Flipping the Classroom………


In my previous post, I made the point that in the education sector,  we have not (yet) seen the radical technology-driven advancement that has characterised other industries in the last quarter-century because rather than allowing technology to liberate us from the limitations of yesterday, we have typically rejected technologies that don’t fit our existing model and instead put our resources into tools that support the old, comfortable way of doing things.  We’ve replaced whiteboards with interactive whiteboards, text books with texts on CD ROM, Encyclopaedia Britannica with Wikipedia, and pens with Microsoft Word.  In themselves, these tools are all good – but they are good tools that don’t require us to change our pedagogy.

What then, would make a significant change?   One example, I think, is the flipped classroom model.  The “Flipped Classroom” is a term first used by Jon Bergmann and Aaron Sams some time ago but has started to gain traction in 2011, following Sal Khan’s TED talk.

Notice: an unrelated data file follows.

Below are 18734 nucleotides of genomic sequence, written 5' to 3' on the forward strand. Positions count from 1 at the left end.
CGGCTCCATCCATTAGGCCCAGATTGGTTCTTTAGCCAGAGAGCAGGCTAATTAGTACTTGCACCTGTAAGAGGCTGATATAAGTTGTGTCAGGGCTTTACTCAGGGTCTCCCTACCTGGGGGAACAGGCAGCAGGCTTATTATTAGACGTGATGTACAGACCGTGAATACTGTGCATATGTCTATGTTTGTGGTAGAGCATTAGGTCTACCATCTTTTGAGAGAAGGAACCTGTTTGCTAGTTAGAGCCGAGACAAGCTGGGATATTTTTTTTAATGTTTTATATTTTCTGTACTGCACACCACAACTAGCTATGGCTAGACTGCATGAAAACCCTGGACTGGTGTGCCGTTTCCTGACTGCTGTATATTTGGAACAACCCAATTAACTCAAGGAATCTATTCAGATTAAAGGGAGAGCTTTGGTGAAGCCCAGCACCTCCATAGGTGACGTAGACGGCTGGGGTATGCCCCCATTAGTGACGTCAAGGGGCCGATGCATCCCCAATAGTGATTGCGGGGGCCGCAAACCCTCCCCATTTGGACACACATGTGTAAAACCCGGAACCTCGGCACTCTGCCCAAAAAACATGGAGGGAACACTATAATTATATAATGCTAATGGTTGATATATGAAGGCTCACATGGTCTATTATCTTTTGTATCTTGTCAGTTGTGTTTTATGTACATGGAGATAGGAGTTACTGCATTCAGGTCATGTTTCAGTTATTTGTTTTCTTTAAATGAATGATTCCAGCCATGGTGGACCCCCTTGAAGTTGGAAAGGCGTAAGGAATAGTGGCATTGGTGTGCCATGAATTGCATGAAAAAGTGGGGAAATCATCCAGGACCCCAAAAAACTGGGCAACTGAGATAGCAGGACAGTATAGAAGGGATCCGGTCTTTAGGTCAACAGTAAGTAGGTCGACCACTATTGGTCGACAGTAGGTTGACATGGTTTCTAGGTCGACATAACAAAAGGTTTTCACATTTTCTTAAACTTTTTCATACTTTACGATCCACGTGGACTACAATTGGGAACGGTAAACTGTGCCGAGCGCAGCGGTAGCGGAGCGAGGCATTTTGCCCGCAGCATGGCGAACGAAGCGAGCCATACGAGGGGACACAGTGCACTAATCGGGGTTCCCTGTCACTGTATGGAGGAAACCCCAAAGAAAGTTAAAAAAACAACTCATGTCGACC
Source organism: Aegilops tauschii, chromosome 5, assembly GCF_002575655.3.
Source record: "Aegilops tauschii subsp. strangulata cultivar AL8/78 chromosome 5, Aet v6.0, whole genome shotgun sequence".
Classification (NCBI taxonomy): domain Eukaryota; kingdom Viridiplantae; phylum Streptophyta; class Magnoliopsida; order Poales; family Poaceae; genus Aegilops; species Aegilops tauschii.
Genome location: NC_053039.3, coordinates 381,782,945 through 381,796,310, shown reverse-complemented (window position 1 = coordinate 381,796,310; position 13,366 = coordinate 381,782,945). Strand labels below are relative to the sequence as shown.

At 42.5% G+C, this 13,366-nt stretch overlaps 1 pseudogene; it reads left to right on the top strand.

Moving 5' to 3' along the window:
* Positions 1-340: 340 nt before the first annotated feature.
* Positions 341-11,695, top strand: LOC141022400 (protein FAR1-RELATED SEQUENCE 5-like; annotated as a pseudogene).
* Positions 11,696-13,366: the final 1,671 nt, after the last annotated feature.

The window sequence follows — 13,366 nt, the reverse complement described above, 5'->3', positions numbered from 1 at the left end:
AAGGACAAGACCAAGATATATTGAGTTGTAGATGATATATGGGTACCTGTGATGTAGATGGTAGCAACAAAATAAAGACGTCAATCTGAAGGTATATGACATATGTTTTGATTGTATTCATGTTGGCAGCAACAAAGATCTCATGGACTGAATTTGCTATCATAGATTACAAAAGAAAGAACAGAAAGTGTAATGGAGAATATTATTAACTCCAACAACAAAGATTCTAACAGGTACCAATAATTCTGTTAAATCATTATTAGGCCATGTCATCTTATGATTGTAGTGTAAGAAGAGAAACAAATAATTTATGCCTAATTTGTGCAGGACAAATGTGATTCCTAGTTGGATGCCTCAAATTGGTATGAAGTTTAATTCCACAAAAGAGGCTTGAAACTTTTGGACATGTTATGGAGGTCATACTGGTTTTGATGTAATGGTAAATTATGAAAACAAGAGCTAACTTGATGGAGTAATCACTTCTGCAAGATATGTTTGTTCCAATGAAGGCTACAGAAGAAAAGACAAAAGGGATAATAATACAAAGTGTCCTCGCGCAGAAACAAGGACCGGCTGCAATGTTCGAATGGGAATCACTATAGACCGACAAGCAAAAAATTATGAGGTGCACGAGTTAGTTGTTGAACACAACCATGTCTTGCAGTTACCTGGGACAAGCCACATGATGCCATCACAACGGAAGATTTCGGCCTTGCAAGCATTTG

At it’s simplest, flipped teaching involves using podcasts, (whether audio podcast, vodcast, screencast), to teach students at times when they would normally be on their own doing individual homework. This frees up class time for exercise work that would once have been set for homework, while the teacher is there to act as a personal tutor.  (hence the term ‘flipped’).

In my own experience (I started flipping my classes in 2005 – well before the term was coined),  it also makes time in class for more discussions, debates, role-plays, modelling activities, experiments and group work.  Each of these requires people to be together.  A lecture does not.   It’s not just about doing more online.  It’s about considering what works best online, and what works best face-to-face and curating each of these to make our precious class time more valuable.

This is not just squeezing technology into an existing structure.   It’s allowing technology to break us out of a model that served us before we had the Internet and when the only times teachers had to talk to their students was four class periods a week.


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